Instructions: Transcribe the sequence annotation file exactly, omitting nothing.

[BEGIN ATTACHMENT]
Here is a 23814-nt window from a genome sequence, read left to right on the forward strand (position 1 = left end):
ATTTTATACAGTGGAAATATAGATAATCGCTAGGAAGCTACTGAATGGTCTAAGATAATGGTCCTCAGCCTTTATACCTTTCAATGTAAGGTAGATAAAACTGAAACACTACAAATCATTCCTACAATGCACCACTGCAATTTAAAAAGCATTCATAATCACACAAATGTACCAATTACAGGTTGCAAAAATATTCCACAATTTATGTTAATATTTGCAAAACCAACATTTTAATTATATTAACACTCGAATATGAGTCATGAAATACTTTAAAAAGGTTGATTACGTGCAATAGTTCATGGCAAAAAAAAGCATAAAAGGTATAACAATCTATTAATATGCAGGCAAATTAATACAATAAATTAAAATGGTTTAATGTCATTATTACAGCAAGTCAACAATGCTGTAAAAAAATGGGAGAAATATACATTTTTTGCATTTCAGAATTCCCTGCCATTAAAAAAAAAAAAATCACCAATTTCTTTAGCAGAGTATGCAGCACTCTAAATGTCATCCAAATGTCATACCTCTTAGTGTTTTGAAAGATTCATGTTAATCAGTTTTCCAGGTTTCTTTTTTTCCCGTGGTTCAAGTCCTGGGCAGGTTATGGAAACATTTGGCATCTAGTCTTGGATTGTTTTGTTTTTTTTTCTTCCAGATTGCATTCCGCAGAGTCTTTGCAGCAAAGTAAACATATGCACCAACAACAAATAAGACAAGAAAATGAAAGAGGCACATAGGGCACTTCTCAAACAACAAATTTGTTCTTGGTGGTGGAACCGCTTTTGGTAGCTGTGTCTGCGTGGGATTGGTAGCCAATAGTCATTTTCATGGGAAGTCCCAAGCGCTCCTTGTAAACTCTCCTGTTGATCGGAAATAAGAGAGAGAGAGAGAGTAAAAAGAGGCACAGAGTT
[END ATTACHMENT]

Here is a 23814-nt window from a genome sequence, read left to right on the forward strand (position 1 = left end):
ATTTTATACAGTGGAAATATAGATAATCGCTAGGAAGCTACTGAATGGTCTAAGATAATGGTCCTCAGCCTTTATACCTTTCAATGTAAGGTAGATAAAACTGAAACACTACAAATCATTCCTACAATGCACCACTGCAATTTAAAAAGCATTCATAATCACACAAATGTACCAATTACAGGTTGCAAAAATATTCCACAATTTATGTTAATATTTGCAAAACCAACATTTTAATTATATTAACACTCGAATATGAGTCATGAAATACTTTAAAAAGGTTGATTACGTGCAATAGTTCATGGCAAAAAAAAGCATAAAAGGTATAACAATCTATTAATATGCAGGCAAATTAATACAATAAATTAAAATGGTTTAATGTCATTATTACAGCAAGTCAACAATGCTGTAAAAAAATGGGAGAAATATACATTTTTTGCATTTCAGAATTCCCTGCCATTAAAAAAAAAAAAATCACCAATTTCTTTAGCAGAGTATGCAGCACTCTAAATGTCATCCAAATGTCATACCTCTTAGTGTTTTGAAAGATTCATGTTAATCAGTTTTCCAGGTTTCTTTTTTTCCCGTGGTTCAAGTCCTGGGCAGGTTATGGAAACATTTGGCATCTAGTCTTGGATTGTTTTGTTTTTTTTTCTTCCAGATTGCATTCCGCAGAGTCTTTGCAGCAAAGTAAACATATGCACCAACAACAAATAAGACAAGAAAATGAAAGAGGCACATAGGGCACTTCTCAAACAACAAATTTGTTCTTGGTGGTGGAACCGCTTTTGGTAGCTGTGTCTGCGTGGGATTGGTAGCCAATAGTCATTTTCATGGGAAGTCCCAAGCGCTCCTTGTAAACTCTCCTGTTGATCGGAAATAAGAGAGAGAGAGAGAGTAAAAAGAGGCACAGAGTT